His behaviour had altered past few weeks which I had put down to the community settling but perhaps that was wrong. He started out quite feisty, never looking for trouble but standing up for himself with the larger yellow severum when he needed to, but of late he had become a bit more subdued. He was never a really fast swimmer compared to the others but I wondered if that was in keeping with his breed. This listing over to the right only showed itself when I got home last night and, although later in the evening, he came up from the bottom of the tank a couple of times and tried to swim upright for a while, he would soon sink to the bottom again and rest, always on his right side.

Byron 07-14-2011 02:32 PM

My first comment is that there are far too many fish for a 29g (110 litre) tank. The potential size of several of them will itself cause problems in the water. Even at young sizes, these fish which are territorial if not downright aggressive by nature are sending out chemical signals which other fish pick up on. Result is stress that gets worse day by day.

This may have had something to do with things. A new fish introduced into a tank that is crowded and containing other fish warning the new comer to get out of their territory, literally, is bound to be affected.

The water quality is clearly due to the overcrowding. Lowering pH is caused by organics (waste) being broken down by bacteria, which produces CO2 and that causes carbonic acid which lowers the pH. I would suspect your nitrates were high, this also causes stress, and nitrates are related to the nitrogen cycle which is directly affected by fish and organics. You mentioned nitrites (with the "i" not the "a") which are different. Ammonia was probably high when the Oscar was introduced, this too affects fish and when stressed even more. Ways to prevent this water problem are less fish (and compatible fish) in the given volume, plants (if appropriate to the aquascape/fish), and weekly partial water changes of no less than 30% up to 50%, the volume depending upon conditions, fish, and other factors. With what you presently have in this tank, I would recommend 40% water changes 2 or 3 times each week; and this is only to help the fish until the situation can be rectified.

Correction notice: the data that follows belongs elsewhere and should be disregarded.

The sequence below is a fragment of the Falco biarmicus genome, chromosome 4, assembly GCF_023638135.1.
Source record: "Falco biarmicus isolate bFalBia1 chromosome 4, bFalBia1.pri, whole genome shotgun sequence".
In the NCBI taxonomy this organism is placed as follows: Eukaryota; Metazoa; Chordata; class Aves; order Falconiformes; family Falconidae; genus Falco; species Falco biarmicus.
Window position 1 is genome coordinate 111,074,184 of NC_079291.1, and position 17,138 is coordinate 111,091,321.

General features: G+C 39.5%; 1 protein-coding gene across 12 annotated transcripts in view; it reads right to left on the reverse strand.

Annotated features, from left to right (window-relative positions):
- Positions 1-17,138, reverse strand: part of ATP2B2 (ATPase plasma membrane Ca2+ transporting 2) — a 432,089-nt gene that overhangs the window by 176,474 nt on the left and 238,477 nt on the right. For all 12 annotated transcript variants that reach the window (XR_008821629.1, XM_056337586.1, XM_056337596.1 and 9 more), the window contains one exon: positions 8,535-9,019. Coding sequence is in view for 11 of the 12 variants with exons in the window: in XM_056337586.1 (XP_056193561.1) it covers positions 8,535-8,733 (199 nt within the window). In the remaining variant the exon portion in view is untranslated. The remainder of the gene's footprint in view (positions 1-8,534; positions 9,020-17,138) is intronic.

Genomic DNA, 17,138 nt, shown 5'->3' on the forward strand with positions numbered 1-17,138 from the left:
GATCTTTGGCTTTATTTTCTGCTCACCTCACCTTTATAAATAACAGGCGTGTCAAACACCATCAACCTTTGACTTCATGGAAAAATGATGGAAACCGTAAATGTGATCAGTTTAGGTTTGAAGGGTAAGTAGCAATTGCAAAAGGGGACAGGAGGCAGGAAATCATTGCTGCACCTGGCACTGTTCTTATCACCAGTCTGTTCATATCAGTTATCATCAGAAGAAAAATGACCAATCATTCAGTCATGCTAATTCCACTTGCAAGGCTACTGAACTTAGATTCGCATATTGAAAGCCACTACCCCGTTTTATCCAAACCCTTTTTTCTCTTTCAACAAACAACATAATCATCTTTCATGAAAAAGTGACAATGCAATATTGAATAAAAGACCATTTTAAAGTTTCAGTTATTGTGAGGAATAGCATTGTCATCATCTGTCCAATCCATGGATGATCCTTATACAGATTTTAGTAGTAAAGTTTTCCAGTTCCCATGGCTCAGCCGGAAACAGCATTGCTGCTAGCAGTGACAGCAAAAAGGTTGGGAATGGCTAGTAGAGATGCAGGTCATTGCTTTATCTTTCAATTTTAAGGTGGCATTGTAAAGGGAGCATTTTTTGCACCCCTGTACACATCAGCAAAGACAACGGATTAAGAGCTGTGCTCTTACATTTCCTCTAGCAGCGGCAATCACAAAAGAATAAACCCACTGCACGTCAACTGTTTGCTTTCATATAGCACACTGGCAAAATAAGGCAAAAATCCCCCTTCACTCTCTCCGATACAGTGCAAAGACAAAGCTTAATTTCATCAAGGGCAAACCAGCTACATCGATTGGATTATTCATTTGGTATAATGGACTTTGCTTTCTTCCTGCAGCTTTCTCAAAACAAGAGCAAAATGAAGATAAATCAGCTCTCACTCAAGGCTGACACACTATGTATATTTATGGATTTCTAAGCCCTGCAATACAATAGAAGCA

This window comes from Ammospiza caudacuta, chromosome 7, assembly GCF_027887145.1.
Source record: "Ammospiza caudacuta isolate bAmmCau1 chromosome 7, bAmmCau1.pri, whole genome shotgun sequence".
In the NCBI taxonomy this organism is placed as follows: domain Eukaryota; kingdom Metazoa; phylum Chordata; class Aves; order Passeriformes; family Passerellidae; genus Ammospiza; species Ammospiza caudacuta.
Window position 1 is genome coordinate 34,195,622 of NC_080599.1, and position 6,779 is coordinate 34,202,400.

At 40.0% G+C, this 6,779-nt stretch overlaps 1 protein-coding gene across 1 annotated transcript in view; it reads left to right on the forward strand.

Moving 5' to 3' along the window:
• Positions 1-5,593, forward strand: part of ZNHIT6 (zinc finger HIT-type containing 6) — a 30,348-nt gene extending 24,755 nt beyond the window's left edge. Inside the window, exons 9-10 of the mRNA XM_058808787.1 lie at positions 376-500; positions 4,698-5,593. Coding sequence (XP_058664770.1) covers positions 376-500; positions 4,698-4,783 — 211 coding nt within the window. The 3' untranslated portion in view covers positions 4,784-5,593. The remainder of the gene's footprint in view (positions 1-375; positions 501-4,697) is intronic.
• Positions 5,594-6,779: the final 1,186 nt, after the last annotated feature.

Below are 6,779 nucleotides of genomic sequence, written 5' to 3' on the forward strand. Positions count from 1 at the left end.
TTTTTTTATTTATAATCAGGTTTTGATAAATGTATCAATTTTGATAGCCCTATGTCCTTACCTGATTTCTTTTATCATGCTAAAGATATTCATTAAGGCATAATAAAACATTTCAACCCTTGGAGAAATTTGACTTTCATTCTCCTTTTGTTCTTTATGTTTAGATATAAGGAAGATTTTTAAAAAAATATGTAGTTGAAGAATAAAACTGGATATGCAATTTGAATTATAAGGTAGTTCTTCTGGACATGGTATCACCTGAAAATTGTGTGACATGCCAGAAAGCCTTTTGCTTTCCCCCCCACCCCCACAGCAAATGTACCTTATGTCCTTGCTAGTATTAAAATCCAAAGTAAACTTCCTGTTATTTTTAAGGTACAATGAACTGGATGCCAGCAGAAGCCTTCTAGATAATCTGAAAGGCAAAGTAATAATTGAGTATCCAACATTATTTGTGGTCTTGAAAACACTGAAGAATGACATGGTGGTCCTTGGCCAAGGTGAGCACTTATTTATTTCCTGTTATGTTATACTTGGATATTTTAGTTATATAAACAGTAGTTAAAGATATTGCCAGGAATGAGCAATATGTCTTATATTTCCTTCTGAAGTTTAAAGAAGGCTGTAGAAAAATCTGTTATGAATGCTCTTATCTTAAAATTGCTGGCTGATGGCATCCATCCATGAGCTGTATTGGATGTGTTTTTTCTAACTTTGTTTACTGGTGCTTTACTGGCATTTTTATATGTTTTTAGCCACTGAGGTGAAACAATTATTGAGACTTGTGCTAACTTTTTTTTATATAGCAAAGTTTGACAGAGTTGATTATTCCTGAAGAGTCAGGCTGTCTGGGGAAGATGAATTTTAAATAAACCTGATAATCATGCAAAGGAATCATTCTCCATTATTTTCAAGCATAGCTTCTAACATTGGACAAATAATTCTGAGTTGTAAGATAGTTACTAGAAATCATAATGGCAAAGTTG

You will have to get rid of several of these fish or this is only going to worsen. I may leave this for another episode, but I am willing to offer suggestions if asked. You can find many of these fish in our profiles, and info on minimum numbers (Silver Dollar for instance are shoaling fish that need a group, but that means more space), minimum tank size (for that species only, note), water, compatibility issues, etc. Second tab from the left in the blue bar across the top takes you to the profiles.

Byron.

Sharlee 07-14-2011 02:53 PM

Thanks for your advice Byron. I did read your profiles about the Silver Dollar, who I inherited along with the plec and severum, not sure how long the 3 of them had been together with their previous owner but I think it was a few years. I asked my local fish place about him needing company of his own kind and they said, if he seems to be OK, leave well alone. The others seem healthy and happy at the moment but I think you're right that the oscar was stressed, that must account for him becoming more subdued. What do you think happened to suddenly cause his being on his right hand side just yesterday and succumbing so quickly? Would that be down to the ammonia or nitrates you mention or a food problem or an injury? I confess to taking the shop's advice on what kits to buy, they said I only really needed a PH and a Nitrite kit but it seems not.

SeaHorse 07-14-2011 04:05 PM